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Relief valves and Deficiencies

Relief valves and Deficiencies

(OP)
Would like to know if anybody had to develop plan to address PRD deficiencies?

I am currently working on a list of PSVs with the following deficiencies: incorrect setpoint, Inlet/Outlet Piping issues, orifice/valve sizing issues, oversized, undersized.
The way I thought about prioritizing them was to have the ones in hazardous chemicals on the top of the list, together with the ones that are Safety Critical. The next level should probably be based on cost.
Is there a better approach? Am I in correct the way I am prioritizing them?
Can I have some ideas on how to prioritize the remaining ones?

RE: Relief valves and Deficiencies

Can you advise on what you are trying to achieve here ? Are you for example, trying to establish a list of "reliable" SRV's ? I am asking since some of the criteria you already stated may not always be the obvious answer. Has the vendor selected properly against correct provided information ? Has the valve been properly tested after shipment and prior to installation ? etc.

Furthermore, are you interested in process applications only. spring operated or pilot operated SRV ?

Per ISO, only the term Safety Valve is used regardless of application or design.

RE: Relief valves and Deficiencies

(OP)
The defects originated from an audit. The PSVs undergone engineering evaluations that were performed by several process engineers. Now the deficiencies from the audit need prioritized and a "plan of attack" put in place for determining a path forward. This is part of our PSM improvement goals.
I was just wondering if anyone had had to prioritize relief valve deficiencies?

RE: Relief valves and Deficiencies

The easiest way is to prioritize deficient PSV's based on the consequences of their deficiency. Sounds very much straightforward, regardless of the type of deficiency.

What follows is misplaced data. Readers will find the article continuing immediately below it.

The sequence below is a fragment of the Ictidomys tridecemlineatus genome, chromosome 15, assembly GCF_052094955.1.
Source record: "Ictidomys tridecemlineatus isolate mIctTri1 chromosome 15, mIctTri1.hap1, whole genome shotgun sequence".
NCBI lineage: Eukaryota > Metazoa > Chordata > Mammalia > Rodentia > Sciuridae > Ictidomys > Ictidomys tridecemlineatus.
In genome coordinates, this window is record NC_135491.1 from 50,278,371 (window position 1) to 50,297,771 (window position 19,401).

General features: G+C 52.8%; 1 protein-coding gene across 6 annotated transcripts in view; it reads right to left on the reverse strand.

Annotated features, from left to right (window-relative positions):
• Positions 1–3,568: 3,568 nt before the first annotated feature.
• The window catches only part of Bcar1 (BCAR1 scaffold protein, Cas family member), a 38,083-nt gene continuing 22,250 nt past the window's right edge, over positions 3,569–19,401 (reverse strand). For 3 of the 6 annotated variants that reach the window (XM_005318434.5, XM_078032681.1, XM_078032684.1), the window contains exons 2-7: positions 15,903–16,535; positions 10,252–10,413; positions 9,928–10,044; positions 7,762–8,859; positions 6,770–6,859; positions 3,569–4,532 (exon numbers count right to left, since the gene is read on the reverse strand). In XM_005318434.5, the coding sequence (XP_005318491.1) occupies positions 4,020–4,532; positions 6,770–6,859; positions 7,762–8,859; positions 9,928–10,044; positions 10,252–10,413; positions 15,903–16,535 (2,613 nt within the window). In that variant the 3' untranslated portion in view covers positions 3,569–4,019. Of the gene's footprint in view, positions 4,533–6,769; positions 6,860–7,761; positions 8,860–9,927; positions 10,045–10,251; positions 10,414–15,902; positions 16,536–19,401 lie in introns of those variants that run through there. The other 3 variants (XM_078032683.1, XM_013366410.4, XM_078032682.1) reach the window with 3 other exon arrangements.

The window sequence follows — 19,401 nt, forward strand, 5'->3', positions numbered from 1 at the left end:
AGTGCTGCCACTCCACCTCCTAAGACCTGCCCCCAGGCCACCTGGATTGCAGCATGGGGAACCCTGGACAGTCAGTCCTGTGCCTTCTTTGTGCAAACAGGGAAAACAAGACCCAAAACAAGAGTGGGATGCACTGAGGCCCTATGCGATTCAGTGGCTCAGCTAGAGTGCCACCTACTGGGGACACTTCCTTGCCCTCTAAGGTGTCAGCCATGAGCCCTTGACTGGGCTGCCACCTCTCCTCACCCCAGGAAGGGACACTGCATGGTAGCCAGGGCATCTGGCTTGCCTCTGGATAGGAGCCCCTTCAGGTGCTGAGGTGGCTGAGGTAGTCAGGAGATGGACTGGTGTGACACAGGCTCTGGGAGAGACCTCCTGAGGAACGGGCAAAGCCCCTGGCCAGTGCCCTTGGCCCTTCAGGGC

It would be great if you can also factor the likelihood of failure (something like the chance that a relief might be required from a PSV during "normal" operation - some systems are simply closer to this point than others, e.g. live process vs. storage). But even without frequency, the consequence ranking should do.

Dejan IVANOVIC
Process Engineer, MSChE

RE: Relief valves and Deficiencies

(OP)
Dejan, thanks for your suggestions. I will rank the PRVs based on your recommended likelihood of failure and consequence of failure.

RE: Relief valves and Deficiencies

At the plant I'm at the people who came up with a plan of attack prioritized on the most hazardous applications, safety critical and then 'everything else'. Essentially what you did.

Once you have those buckets filled I would go with.

1. Incorrect orifice (I'm assuming this takes care of undersized/oversized).
2. Incorrect setpoint.
3. Incorrect inlet/outlet lines.

RE: Relief valves and Deficiencies

From my 5 years of experience with refinery PSVs, I see three levels of priority for PSV audit deficiencies:

High/Emergency
  • Resulting overpressure > 3x MAWP (if you ever find one of these, triple check your calculations, and make sure it is a single jeopardy scenario. I have yet to find a PSV this grossly undersized)
Medium
  • Resulting overpressure is 1.5-3x MAWP
  • Inlet or outlet lines are smaller than PSV nominal body size (i.e., a 2J3 PSV has 1.5" inlet piping)
  • Inlet line losses > 7% of set pressure, for a non-pilot PSV, at rated capacity
Low
  • Resulting overpressure < 1.5x MAWP
  • Minor set pressure adjustments
  • Inlet/outlet line losses are slightly above allowable per code/plant standards.
  • Thermal relief valve issues (i.e., a 3/4"x1" PSV)
Most PSV defiencies are going to be in the "Low" priority and fixing them within 5 years or next turnaround is appropriate. "Medium" priority findings should be fixed within a year ideally. For a "High/Emergency" priority finding, a senior engineer once told me they would push to shut the refinery down and fix it immediately.

RE: Relief valves and Deficiencies

Another parameter you may want to include is the likelihood of a PSV lifting when there is an overpressure scenario. For this, the following may influence :

a) Whether there is a lower level high pressure trip loop to isolate the source of the overpressure, and how dependable is this trip loop?

b) Whether you have sufficient process safety time (PST) to prevent the PSV lifting - what is the additional pressure rise that would occur upon activation of the instrumented trip loop, given the flow through the SDV as it tends to close.

In recent times, it has become good engineering practice (but not mandatory) to ensure that all penultimate trip loops are engineered such that the PST is adequate to keep the max accumulated pressure within the limits of activation of the higher level PSV.

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